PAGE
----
Using the SSL Orchestrator service catalog, create additional security services as required before proceeding to the next step.
Create a service chain, which is an ordered list of security devices. The service chain determines which services receive decrypted traffic.
SSL Orchestrator’s guided configuration presents an intuitive rule-based, drag-and-drop user interface for the definition of security policies. In the background, SSL Orchestrator maintains these security policies as visual per-request policies. If traffic processing is required that exceeds the capabilities of the rule-based user interface; the underlying per-request policy can be managed directly. Use this section to create custom rules as required.
Interception rules are based on the selected topology and define the listeners (analogous to BIG-IP Local Traffic Manager virtual servers) that accept and process different types of traffic, such as TCP, UDP, or other. The resulting listeners will bind the SSL settings, VLANs, IPs, and security policies created in the topology workflow.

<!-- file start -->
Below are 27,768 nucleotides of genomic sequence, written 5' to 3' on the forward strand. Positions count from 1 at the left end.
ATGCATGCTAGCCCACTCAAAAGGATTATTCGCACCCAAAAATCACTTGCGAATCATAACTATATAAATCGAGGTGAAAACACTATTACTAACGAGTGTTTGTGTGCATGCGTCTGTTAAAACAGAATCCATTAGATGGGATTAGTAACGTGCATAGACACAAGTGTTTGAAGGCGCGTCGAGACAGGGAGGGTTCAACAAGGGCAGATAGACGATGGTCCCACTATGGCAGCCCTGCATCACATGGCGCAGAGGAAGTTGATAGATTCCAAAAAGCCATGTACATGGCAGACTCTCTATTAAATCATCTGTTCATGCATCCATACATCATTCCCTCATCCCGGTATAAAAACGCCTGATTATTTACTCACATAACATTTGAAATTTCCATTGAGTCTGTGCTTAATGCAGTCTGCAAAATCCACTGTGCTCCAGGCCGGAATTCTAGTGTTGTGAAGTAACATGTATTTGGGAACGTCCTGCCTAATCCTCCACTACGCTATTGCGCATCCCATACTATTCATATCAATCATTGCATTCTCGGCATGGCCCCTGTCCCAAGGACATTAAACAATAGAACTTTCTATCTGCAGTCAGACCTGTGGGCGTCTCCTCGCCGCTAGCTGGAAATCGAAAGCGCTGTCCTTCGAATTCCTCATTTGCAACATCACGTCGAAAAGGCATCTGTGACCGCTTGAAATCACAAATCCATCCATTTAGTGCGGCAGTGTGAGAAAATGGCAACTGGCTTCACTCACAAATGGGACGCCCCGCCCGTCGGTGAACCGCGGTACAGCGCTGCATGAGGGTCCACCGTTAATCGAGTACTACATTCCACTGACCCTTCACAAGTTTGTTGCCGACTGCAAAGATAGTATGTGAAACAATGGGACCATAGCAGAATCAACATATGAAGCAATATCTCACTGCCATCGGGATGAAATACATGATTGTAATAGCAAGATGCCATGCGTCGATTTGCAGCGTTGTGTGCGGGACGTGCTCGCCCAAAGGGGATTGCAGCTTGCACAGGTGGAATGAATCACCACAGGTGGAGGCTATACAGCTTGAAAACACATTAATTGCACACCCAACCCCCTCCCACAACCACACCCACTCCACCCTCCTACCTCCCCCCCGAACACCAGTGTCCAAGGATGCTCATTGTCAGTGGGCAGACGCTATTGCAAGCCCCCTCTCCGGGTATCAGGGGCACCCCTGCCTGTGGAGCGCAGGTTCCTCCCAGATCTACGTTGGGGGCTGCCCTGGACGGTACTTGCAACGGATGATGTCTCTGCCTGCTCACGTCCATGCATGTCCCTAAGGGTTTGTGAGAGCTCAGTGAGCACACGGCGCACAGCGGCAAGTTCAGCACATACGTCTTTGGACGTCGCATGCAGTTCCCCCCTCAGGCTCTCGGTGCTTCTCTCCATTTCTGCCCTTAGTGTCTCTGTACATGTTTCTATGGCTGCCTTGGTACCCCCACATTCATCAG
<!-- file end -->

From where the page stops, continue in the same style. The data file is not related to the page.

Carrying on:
The egress settings section defines topology-specific egress characteristics like NAT and outbound route.
Review the setting and click deploy SSL Orchestrator.
Use one of the following ways to observe the decrypted traffic
To test an explicit forward proxy topology, configure a client’s browser proxy settings to point this listening IP and port. Ensure that the client trusts the local issuing CA certificate. Open a browser from the client and attempt to access an external HTTPS resource. Once the page is loaded, observe the server certificate of that site and take note of the certificate issuer, which should be the local issuing CA. If you have access to the client’s command-line shell and the cURL or wget utilities, you can simulate browser access using one of the following commands:
curl -vk --proxy [proxy IP:port] https://www.example.com
wget --no-check-certificate -e use_proxy=yes -e https_proxy=[proxy IP:port] -dO – https://www.example.com
Both of these commands will display both the HTML server response and the issuer of the server’s certificate.
Decrypted traffic analysis on the SSL Orchestrator
Perform a tcpdump on the SSL Orchestrator to observe the decrypted clear text traffic. This confirms the SSL interception by the F5 system.
tcpdump –lnni [interface or VLAN name] -Xs0
The security service VLANs and their corresponding application services are all visible from the SSL Orchestrator GUI: Network -> VLANs.
From the web UI, navigate to Help and Support > Packet Capture. Edit the packet capture settings, such as the network interface on which the packet capture runs. Use one of the predefined filters, or create a custom filter and Click Start Capture to begin. Click Stop Capture to end the capture.
Download the packet capture and analyze the tcpdump to observe the decrypted clear text traffic.
Learn more about SSL Orchestrator on f5.com
Recommended best practices guide: SSL Orchestrator and Cisco WSA Solution